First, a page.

Debswana Diamond Co. will be spending $6 billion on a massive project that will extend by 20 years the lifespan of Jwaneng, the world's richest diamond mine. When the Botswana mine reaches full capacity in 2034, it will be generating 9 million carats per year.
Since 1982, Jwaneng has been an open-pit mine, but the next phase of its operations will see the company channeling underground. Over the next 13 years, Debswana will be reaching high-grade diamond-bearing ore via 360 kilometers (224 miles) of interconnecting tunnels.
“We are still doing the studies toward transforming to an underground producer, which is a very different environment, with different capabilities and mindset,” Thabo Balopi, Debswana’s head of transformation and innovation, told reporters at a briefing.
Situated in south-central Botswana about 120 kilometers (75 mi) west of the city of Gaborone, the Jwaneng diamond mine is owned by Debswana, an equal partnership between the De Beers company and the government of Botswana. The open-pit mine lies above three kimberlite pipes that converge near the surface, covering 520,000 square meters at ground level.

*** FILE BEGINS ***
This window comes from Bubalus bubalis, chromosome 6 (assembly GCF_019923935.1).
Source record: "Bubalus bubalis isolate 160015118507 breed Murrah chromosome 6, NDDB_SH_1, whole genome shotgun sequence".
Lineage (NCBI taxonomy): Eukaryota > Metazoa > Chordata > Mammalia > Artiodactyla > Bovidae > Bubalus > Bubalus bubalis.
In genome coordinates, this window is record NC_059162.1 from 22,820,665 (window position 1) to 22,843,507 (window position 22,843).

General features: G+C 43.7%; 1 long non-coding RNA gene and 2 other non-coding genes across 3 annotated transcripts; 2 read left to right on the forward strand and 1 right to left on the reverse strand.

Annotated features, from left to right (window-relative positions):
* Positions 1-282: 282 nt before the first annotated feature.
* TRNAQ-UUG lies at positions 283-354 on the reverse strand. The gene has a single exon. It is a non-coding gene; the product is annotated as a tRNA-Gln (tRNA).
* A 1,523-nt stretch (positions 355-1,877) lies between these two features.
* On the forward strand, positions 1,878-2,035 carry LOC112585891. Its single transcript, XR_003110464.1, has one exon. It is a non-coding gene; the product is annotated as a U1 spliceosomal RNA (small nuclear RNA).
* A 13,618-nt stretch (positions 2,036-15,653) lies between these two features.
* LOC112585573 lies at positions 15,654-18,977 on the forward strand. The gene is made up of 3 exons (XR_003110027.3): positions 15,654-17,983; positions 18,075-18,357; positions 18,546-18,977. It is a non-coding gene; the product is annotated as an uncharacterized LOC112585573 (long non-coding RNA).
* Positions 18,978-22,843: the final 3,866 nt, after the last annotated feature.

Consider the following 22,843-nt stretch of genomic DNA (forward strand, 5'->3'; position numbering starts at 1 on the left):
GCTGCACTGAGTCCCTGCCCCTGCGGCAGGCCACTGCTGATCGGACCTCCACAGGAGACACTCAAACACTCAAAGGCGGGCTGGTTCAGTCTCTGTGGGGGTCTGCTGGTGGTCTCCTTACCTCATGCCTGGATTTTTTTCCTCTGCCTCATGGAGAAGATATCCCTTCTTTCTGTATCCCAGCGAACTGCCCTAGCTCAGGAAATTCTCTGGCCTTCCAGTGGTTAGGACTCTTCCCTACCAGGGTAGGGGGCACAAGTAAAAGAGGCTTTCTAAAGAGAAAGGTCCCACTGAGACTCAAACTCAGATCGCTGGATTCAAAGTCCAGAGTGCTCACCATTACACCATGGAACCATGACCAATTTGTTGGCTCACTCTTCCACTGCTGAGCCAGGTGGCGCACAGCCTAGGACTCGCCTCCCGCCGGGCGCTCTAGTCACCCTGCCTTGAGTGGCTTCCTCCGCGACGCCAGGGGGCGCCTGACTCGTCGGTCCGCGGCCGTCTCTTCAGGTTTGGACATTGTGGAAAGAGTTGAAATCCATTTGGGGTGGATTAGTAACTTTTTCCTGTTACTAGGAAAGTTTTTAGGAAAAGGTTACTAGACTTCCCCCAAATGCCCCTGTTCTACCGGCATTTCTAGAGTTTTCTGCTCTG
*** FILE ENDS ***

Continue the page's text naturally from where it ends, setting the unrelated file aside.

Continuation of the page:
The success and longevity of the mine is critical to De Beers because Jwaneng accounts for a huge portion of the company's total diamond production. In the first quarter of 2021, for example, Jwaneng yielded 3.2 million carats, or 41% of De Beers' total output. Debswana also accounts for one-fifth of Botswana's gross domestic product, according to seetao.com.
The Jwaneng mine has a reputation for producing high-quality diamonds. One of the most famous of these diamonds was sold at a Sotheby's auction in April 2019.
At the time, a Japanese private collector plunked down $13.7 million for a D-flawless, 88.22-carat oval diamond that had been cut from a 242-carat rough stone sourced at the Jwaneng mine. The collector gifted the gem to his eldest daughter and named it “Manami Star” in her honor.
Credits: Mining image courtesy of Debswana. Diamond image courtesy of Sotheby’s.